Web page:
The notion of seamless education was a vision of a system in which “New Zealand will have a system under which it no longer matters with which provider or in which educational programme students are studying. All learning will lead to qualifications within the same framework.”

 The National Qualifications Framework and the new school curriculum were in their early stages of development or implementation and discussion around the country was hot. Startled by the fear of academic contamination the university sector didn’t want any part in it. A noted academic described unit standards as “intellectual finger food”. Oh dear, they were fractious times.

But in that section were even more revolutionary ideas:

  • that students would be able to undertake education and training in more than one setting at the same time”;
  • that  senior secondary school students might be able to “combine regular school courses with polytechnic or university courses and workplace training provided by local industries”;
  • institutions could enter into agreements with each other;
  • schools would have the “opportunity to offer courses which have previously been available only at polytechnics or universities”;
  • “Industry training organisations will be able to develop training programmes both on and off the job to meet their industries’ future needs.

This was 1993, 17 years ago and only now do we start to see serious progress starting to emerge in these things. Well, to be fair, ITO’s have got on in implementing this vision for the 21st Century but the rest of the system has been slow to respond.

Instead of seamless education we have seen a maze of Berlin Walls erected to repel any advances into our territory or our business at our level. The victims in these battles have been young people shot by educational failure before they had a chance of going over the top.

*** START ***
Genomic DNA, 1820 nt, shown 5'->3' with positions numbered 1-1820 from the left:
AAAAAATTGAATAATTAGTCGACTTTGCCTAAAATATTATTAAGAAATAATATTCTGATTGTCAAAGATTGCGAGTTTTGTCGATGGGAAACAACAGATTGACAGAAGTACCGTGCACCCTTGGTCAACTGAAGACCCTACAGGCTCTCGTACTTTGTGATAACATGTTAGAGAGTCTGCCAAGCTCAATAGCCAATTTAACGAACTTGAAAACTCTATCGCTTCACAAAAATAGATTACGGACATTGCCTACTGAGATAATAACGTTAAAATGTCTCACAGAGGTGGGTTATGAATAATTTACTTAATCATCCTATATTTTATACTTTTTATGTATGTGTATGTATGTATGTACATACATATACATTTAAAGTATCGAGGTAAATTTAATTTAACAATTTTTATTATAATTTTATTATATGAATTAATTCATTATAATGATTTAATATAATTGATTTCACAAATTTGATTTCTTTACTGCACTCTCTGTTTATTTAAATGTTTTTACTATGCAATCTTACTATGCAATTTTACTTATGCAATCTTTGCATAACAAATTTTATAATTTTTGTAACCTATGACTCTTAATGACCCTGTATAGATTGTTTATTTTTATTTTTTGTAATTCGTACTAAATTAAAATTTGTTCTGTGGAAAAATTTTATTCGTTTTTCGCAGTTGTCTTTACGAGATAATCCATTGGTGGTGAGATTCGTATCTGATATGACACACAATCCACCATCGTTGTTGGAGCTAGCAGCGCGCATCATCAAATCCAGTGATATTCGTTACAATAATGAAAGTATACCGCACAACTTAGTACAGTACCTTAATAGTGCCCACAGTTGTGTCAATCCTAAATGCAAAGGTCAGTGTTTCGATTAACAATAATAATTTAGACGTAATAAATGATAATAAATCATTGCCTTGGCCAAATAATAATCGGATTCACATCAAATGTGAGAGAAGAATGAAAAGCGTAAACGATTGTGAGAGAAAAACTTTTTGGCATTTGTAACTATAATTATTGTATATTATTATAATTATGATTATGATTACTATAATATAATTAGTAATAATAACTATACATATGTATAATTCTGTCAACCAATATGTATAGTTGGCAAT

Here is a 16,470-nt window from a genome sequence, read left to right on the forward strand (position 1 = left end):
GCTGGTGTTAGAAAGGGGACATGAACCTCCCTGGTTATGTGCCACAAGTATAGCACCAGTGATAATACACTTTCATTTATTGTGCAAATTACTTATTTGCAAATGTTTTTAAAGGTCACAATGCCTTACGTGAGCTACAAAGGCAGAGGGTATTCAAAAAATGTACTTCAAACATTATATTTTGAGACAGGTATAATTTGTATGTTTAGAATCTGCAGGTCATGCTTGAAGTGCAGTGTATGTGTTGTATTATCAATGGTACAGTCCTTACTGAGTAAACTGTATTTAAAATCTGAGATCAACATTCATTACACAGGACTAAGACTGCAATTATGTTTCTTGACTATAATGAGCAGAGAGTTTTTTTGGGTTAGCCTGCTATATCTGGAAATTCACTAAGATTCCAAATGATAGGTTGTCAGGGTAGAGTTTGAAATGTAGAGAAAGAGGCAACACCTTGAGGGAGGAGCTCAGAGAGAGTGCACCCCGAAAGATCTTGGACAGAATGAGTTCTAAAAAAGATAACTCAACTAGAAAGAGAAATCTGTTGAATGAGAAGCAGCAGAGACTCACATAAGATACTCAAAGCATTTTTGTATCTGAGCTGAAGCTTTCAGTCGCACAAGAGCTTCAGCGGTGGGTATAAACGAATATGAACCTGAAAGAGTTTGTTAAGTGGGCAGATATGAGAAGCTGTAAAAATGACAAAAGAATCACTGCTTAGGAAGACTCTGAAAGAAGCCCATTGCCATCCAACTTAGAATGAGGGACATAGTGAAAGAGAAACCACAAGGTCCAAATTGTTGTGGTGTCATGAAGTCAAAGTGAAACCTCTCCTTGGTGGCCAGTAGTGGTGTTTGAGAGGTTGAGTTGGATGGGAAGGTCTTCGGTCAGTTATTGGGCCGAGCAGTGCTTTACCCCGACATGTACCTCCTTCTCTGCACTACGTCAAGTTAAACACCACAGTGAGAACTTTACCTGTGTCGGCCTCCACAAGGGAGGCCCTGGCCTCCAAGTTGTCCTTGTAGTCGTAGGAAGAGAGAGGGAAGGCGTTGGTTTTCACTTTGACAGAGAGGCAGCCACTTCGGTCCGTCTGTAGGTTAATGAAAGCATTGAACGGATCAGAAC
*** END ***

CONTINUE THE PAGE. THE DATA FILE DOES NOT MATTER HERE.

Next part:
The minefields were laid. Time served became cemented into the system – you can’t do that you are only in Year XYZ. You can’t teach in this sector because you don’t have the correct degree – this sector has to have this degree because learning is so very different at this level. Oh yes, NCEA Level 1, that equals Year 11, NCEA Level 2 that equals Year 12 and so on. Financial penalties were inflicted on students who wished to leave school at the legal leaving age but before the age of 19 years to continue education and training.

What was meant to be an exciting new future became a living nightmare for students who for a whole variety of reasons could not find success in such a fractionated system.

You see, the notion of a seamless education is about the learner not about the teachers and the administrators and that still remains the key philosophic shift that needs to happen. “What is best for this learner?” has to be a more urgent question than “What can we do?” or “What’s best for us?” Making decisions based on what is in the best interests of a learner leads to good solutions which demand that we work in an integrated fashion, allowing students to move at different paces in different settings. It also means multiple pathways rather than the straight and narrow road of the academic secondary school programme.

So… we have to allow students who wish to access career and technical education sooner to do so. In a seamless education system this will mean that students who are coping well and succeeding needn’t spend so long in a school (this in a week when the university continues to cement entrance to the completion of the 13th year!). Those up against blocks should be able to easily move sideways to undertake more appropriate programmes in different places.

Seamless only appeared shapeless because people wanted it to fit the existing system.

We would all agree that education must provide strong foundations, and a wide range of opportunities thereafter, to meet the diverse needs of all New Zealanders. The education system must be without barriers to participation and life-long learning.

Actually, dear reader, the previous paragraph was the final paragraph of the section on THE SEAMLESS EDUCATION SYSTEM: A VISION FOR THE FUTURE published seventeen years ago.

We missed a grand opportunity back then.